1. HHS     Years ago when Kaiser was being magnified by the HMO Act of 1973, Health, Education, and Welfare were all one NEW department. The term “HMO” or Health Maintenance Organization was created in 1973 simply as a way to promote the Act to the public and get it passed. Even Kaiser admits this phrase creation in Summer 2004 Permanente Journal page 41 – in a discussion about Kaiser slipping back to fee for service by charging co-pays.

    Now Education is separate from Health and Welfare. The newest name is Health and Human Services whose organizational chart can be found easily on the Web. Kaiser interacts with many of its units. Each year HHS and Kaiser negotiate HMO payments for care; seniors make up 25% of Kaiser’s income even though they are 10% of the patients.

2. CDC

    The CDC is often in need of testing immunizations. Kaiser considers its 8 million “external customers” [name for patients in business model] fair game for testing with a minimum of research subject protections. While it does, apparently, use an Institutional Review Board for consents and research, there is no indication that this is not just a rubber stamp activity. Kaiser’s level of ethics can be measured by their requiring employees (“internal customers”) to have immunizations by such statements as “the State requires it,” which is untrue. The goal is to get as much CDC money flowing in as possible. Putting ex-CDC leaders on the Kaiser Board is another way to do this. Board members in the Bay Area get about $50,000 a year for little work. It is all about networking with the CDC.     Kaiser’s lyme disease testing is an example of misusing CDC criteria. The CDC has strict testing requirements to include only the most obvious lyme cases for disease tracking. But the CDC says that these tests will miss many with the disease and do not represent full screening. Kaiser uses the CDC screening test only and admits it will miss lyme cases. This is another sad area that will be part of the historic legacy of Kaiser once it is transparent.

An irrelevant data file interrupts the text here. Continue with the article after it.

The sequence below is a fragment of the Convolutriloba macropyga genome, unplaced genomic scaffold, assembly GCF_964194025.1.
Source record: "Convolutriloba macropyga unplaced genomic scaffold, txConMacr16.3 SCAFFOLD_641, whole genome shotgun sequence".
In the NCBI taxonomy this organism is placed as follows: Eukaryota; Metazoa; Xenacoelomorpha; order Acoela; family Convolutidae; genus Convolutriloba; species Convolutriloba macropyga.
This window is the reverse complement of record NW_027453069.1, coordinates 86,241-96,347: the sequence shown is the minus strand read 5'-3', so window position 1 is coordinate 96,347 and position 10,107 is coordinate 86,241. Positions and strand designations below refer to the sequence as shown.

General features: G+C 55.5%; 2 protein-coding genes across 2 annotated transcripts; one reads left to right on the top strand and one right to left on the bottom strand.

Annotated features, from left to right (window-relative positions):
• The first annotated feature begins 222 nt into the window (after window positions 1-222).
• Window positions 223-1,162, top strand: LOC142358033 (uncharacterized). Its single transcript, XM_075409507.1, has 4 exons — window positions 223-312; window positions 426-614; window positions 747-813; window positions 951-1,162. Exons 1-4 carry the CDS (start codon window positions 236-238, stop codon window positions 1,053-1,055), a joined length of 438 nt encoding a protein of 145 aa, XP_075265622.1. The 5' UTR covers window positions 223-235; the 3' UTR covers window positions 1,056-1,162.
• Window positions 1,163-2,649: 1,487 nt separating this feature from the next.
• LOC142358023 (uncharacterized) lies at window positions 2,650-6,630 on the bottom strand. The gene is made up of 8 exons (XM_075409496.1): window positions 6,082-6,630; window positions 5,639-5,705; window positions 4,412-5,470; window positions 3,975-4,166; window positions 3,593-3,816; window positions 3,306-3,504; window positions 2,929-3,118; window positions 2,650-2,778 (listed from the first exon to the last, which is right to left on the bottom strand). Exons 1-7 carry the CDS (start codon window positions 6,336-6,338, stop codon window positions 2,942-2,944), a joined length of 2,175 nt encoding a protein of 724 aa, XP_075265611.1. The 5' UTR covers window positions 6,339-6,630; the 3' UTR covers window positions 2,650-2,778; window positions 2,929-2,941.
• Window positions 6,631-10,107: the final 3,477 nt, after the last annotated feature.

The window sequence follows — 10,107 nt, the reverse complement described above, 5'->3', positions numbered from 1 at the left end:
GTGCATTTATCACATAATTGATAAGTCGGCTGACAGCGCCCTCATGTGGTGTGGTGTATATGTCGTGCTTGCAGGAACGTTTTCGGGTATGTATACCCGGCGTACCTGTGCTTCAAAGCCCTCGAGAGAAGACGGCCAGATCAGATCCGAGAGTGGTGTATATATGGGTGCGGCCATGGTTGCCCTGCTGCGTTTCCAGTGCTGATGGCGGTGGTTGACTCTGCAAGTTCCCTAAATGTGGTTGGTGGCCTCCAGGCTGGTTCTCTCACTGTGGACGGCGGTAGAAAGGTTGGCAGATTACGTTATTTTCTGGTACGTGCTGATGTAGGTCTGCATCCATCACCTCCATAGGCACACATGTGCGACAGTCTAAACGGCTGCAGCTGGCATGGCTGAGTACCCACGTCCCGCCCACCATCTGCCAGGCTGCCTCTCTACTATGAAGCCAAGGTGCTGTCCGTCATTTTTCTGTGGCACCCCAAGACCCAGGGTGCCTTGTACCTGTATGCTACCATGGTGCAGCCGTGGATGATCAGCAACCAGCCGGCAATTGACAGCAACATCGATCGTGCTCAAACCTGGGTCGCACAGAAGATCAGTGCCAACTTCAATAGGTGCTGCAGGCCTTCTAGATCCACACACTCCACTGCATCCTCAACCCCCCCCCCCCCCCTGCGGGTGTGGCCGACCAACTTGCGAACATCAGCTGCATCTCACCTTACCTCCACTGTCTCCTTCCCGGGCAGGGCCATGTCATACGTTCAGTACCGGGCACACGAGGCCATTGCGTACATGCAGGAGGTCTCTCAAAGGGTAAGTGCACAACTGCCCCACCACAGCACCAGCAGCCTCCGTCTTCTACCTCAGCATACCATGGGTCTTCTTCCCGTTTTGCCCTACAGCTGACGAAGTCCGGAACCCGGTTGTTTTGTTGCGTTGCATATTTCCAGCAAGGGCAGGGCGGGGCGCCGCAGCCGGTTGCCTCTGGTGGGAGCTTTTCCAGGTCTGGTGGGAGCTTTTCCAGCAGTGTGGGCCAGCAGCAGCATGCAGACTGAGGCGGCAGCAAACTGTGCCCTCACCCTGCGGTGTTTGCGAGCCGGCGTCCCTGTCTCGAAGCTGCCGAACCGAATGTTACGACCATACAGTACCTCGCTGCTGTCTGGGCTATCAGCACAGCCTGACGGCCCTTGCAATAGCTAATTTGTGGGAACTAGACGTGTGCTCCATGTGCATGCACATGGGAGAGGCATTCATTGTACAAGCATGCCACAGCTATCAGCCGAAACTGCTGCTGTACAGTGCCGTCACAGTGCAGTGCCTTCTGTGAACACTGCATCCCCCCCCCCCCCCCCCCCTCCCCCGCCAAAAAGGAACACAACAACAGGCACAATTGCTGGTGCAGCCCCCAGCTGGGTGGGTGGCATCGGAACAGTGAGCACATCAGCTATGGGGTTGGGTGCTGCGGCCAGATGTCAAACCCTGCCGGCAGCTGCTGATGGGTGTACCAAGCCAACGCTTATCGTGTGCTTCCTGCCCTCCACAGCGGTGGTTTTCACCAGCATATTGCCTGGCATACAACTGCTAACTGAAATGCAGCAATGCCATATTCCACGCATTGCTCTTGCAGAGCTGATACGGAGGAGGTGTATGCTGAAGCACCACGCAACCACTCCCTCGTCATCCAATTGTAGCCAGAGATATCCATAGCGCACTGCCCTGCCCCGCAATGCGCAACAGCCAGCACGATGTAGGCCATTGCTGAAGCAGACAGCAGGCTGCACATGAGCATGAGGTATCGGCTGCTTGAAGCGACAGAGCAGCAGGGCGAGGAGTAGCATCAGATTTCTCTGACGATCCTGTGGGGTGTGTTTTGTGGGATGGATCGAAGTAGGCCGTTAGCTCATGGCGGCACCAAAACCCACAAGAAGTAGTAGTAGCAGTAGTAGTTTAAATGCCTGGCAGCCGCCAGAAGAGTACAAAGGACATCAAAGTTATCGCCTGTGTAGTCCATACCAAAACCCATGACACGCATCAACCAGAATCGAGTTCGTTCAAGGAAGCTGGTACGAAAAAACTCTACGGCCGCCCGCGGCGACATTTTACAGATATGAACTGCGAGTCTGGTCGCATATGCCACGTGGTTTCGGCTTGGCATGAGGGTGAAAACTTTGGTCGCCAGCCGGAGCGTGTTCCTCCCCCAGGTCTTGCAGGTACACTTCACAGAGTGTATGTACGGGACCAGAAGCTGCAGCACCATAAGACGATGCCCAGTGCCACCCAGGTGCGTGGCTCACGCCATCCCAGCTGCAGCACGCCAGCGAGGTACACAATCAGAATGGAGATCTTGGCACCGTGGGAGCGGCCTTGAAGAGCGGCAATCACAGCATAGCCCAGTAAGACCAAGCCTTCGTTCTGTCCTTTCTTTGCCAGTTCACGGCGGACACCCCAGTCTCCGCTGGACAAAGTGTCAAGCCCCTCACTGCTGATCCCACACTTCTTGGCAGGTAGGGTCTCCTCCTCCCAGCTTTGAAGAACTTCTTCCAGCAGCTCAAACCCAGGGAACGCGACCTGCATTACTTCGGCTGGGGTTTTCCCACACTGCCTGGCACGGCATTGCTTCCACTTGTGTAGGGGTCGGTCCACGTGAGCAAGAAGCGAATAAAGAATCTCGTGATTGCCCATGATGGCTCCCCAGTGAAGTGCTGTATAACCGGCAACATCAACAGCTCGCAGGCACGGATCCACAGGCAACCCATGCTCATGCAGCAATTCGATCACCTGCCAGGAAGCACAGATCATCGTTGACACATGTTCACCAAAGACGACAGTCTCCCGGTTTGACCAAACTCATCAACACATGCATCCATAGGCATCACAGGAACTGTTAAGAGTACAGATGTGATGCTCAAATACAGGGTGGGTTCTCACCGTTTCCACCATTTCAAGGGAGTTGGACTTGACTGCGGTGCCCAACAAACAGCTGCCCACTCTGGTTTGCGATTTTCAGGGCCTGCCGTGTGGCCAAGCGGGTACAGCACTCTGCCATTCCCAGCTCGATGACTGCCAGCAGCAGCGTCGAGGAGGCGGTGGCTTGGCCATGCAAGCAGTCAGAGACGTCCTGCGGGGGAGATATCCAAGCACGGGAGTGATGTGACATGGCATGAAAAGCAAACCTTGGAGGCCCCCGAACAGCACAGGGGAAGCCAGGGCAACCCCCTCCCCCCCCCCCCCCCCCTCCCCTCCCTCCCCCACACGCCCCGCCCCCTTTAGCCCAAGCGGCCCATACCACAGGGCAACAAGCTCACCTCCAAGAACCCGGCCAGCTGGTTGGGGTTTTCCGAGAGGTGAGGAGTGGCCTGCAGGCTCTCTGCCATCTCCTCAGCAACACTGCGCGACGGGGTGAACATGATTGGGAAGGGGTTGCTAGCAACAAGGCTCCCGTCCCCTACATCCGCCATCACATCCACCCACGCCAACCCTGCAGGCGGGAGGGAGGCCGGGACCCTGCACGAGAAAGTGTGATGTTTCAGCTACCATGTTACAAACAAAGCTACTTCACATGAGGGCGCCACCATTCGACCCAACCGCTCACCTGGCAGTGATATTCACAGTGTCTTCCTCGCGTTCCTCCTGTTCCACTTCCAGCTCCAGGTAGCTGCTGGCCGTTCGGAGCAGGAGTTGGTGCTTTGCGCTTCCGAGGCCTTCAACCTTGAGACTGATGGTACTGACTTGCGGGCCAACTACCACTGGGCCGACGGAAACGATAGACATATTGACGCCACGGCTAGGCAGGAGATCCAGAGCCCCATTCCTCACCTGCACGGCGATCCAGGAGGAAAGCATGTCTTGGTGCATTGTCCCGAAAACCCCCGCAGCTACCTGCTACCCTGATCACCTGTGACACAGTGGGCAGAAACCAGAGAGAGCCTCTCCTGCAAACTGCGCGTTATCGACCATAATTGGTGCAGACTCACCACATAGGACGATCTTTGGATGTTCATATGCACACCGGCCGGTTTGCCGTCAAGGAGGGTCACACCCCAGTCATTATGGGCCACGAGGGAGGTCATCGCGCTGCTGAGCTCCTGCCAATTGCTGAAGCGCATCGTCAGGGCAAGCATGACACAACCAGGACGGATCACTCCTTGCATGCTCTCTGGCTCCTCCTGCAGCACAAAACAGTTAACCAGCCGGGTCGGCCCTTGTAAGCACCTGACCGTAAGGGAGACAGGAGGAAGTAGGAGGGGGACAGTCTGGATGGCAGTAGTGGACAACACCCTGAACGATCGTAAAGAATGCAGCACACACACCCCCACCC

So there is a whole area of greed in immunization testing. This is well developed on the Website

    For years many have thought the NAS was the pinnacle of science in the US. This was supposed to be an untouchable group of scientists who fed good science into the government. The first problem to be seen is that foundations are adding funding where the government is too frugal. Suddenly the Robert Johnson Foundation is thanked for funding many programs in NAS; this is a foundation set on trying to magnify the health care roles of non-physicians – thus being a Kaiser ally.     Next thing we know is that Dr. David McKinnon Lawrence is made a member without contributing anything to science except the idea that medical care should be diluted and given out by the less trained.     Other Kaiser management shows up there as well. Pretty soon the NAS spin-offs (1970) – the Institute of Medicine (IOM) – is the one choosing what America focuses on – individual physician error rather than the ethics of managed care. Or more immunizations and less critical care. Or the supposed disorganization of private medicine.

    Each campaign [like Pogams of the Tzar in “Fiddler on the Roof”] is heralded by a bound book and usually becomes the rallying cry of the Joint Commission in Illinois as well. One particular such book is Crossing the Quality Chasm published by the IOM in 2001. It was published by the National Academy Press in Washington, DC.